There's a lot of music out there. And it can be a bit overwhelming if you're learning a musical instrument. What's the next song to learn? What version should I check out? How do I build on that version so I'm not limiting myself? And what's the best way to learn this song?
These are questions that all music student encounter and it's good to revisit your process regularly.
At TuneFox, we stress a combination of learning by ear and exploring variations at a song level as well as a lick level. As musician's who almost never perform with music notation/tab, we need to be able to quickly internalize a melody and improvise variations on it. This level of musicianship may sound far away or even out of reach for you, but I can assure you everyone has the ability to take their playing to this level.
It's a matter of patience and persistence. If you can be disciplined in your training to put the tab away and learn by ear on a daily basis, you'll be surprised and happy with the results.
Exploring variation is key to getting out of your comfort zone and being creative. TuneFox gives you everything you need to learn several amazing arrangements of the same bluegrass tune and even lets you create your own versions with the lick switcher.
While we are talking about learning by ear, it is sometimes helpful to see the differences in the variation, so we've made the tab available for you to check out. Sign up for our mailing list to get a link to download the tab.
Let's take the song "Angeline the Baker." It's a popular old-time/bluegrass song that can be played many different ways, from Scruggs style to single string. It's good to start with something within your comfort zone, so if you feel like the Scruggs style version would be the easiest to grasp the main melody, start there. I recommend you sing along with the song to retain the melody on a deep level, rather than just muscle memory.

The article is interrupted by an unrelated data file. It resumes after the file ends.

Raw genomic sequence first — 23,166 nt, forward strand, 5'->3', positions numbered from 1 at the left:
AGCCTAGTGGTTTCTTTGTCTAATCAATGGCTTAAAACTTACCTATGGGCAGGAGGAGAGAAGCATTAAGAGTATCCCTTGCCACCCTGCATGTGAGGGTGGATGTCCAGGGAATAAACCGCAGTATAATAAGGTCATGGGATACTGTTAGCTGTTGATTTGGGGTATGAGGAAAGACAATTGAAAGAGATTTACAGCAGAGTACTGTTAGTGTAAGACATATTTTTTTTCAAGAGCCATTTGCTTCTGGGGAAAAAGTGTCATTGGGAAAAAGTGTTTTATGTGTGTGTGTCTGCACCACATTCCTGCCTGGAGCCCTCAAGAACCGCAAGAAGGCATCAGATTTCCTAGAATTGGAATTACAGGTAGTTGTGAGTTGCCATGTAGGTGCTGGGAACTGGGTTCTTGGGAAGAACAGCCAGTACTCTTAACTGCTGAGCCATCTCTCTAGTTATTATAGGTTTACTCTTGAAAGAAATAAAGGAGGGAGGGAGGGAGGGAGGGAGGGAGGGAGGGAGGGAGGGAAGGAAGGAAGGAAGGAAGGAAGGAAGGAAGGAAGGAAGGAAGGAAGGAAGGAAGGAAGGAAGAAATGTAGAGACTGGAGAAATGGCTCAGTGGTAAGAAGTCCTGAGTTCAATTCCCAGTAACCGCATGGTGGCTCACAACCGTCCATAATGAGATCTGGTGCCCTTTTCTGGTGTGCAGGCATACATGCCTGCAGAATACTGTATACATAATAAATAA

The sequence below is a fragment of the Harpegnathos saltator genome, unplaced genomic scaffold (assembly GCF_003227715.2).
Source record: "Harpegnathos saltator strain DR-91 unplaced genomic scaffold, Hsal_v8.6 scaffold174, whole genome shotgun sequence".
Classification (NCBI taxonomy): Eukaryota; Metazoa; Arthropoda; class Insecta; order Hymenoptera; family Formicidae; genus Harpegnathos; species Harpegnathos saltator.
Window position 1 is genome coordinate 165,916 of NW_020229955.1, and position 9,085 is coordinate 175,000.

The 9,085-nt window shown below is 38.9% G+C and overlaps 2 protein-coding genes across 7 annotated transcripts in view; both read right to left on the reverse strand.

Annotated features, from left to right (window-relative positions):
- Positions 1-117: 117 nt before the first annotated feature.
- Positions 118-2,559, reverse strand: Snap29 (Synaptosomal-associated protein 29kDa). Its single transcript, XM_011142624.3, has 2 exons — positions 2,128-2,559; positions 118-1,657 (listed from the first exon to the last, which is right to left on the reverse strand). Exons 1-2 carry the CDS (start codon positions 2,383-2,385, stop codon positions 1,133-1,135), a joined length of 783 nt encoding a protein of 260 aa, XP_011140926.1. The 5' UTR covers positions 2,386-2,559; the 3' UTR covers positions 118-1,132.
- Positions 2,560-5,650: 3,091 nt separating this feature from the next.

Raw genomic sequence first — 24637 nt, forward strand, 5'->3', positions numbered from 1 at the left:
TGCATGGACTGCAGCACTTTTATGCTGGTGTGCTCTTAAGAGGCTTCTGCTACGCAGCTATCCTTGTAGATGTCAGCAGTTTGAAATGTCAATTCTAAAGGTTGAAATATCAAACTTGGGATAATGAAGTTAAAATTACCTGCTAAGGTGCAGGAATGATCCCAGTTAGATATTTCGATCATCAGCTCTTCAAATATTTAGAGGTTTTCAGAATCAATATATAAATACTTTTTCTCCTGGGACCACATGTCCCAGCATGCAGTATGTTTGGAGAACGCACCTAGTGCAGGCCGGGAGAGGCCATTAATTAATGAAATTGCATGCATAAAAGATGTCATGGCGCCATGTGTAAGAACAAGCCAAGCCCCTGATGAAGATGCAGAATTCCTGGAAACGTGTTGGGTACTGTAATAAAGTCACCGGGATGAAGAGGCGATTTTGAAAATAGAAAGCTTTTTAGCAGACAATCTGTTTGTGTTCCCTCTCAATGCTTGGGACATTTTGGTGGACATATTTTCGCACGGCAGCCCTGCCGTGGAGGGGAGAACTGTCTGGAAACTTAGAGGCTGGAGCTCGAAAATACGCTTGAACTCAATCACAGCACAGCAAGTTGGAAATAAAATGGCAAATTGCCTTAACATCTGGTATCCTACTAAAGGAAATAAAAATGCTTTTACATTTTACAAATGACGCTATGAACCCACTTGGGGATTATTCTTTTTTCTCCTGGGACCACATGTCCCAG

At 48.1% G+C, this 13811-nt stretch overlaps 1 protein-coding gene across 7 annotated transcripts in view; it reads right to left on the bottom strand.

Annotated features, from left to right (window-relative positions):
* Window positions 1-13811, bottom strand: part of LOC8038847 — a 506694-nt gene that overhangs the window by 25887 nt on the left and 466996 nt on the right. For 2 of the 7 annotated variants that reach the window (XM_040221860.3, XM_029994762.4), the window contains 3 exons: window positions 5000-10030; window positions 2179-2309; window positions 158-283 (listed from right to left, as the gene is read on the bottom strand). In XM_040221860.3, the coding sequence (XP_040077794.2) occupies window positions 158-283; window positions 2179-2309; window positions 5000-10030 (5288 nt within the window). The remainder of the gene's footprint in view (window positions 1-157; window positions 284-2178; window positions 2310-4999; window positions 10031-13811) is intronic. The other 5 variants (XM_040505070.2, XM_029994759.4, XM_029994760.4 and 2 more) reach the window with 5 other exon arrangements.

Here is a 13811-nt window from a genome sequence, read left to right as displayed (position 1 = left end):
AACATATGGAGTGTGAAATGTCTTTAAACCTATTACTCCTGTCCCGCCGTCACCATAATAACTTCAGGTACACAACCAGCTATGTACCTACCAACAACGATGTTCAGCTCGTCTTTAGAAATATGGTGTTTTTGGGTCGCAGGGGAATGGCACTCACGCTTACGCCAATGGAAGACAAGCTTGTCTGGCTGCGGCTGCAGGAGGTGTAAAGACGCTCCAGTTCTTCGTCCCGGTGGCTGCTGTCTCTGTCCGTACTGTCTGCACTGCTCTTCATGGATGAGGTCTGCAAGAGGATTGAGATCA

Once you feel comfortable playing that from memory, try to work out your own melodic or single string version of the song based on the original melody you learned. This is great for learning the neck as well as training your ear to banjo relationship. You can check out our tab if you'd like, but it's much better if you can do it by ear.
The next step is to combine the versions. Get creative - you can play a Scruggs A section and a single string B, or the first phrase as a single string melody and the second as a Scruggs version. It doesn't really matter what order. The goal is to get comfortable combining styles.
The thing about improvisation and creativity is that you can't force it. If you "try" stuff at jam sessions, it most likely will feel/sound forced. The idea is to practice ear training, playing with the metronome, and song variation enough so that it comes out organically without you thinking about it. We're all wired differently, so there's no definite timeframe for it to happen, but just trust that it will.
By supporting ear training and learning many versions of a song, you're training your mind to hear many melodies for different parts of a song, which will translate into other bluegrass vocabulary and repertoire. Music is literally like a language, and the more you can train yourself to hear and speak it rather than read and speak it, the more you'll become the type of player that can improvise and pick up any song on the fly.
Trust the process, and have fun!
John, the funny thing is Earl himself would encourage you to play it your own way. He never played Foggy Mtn Breakdown the same way twice, and he recorded it several different ways. There is merit to learning to play exactly like he did, but you should also experiment with your own licks and other ways to play it.
Best banjo app I've ever seen and such a great collection of tunes. I love the portability and the ability to combine different styles.
I play oldtime and do it by ear....I like the way it comes out. I am trying to get back into scruggs style which I used to do, and I find I know tunes pretty well. But in Foggy Mtn. Breakdown (FMB) I tend to play wrong notes in certain places. The chords are right but the stuff right after the slide into Em is different than Scruggs. Most BG players tell me that I should try to be exact because people like that better. But I just cant do that. What do you or anybody think about varying Scruggs tab in BG as long as the main melody is correct?
Bennett, Looking forward to the blog. Really appreciate what you are doing with TuneFox. Hope you are considering, some day, to add video so us true beginners can see how you do some of the things you do with your tabs. Keep up the great work.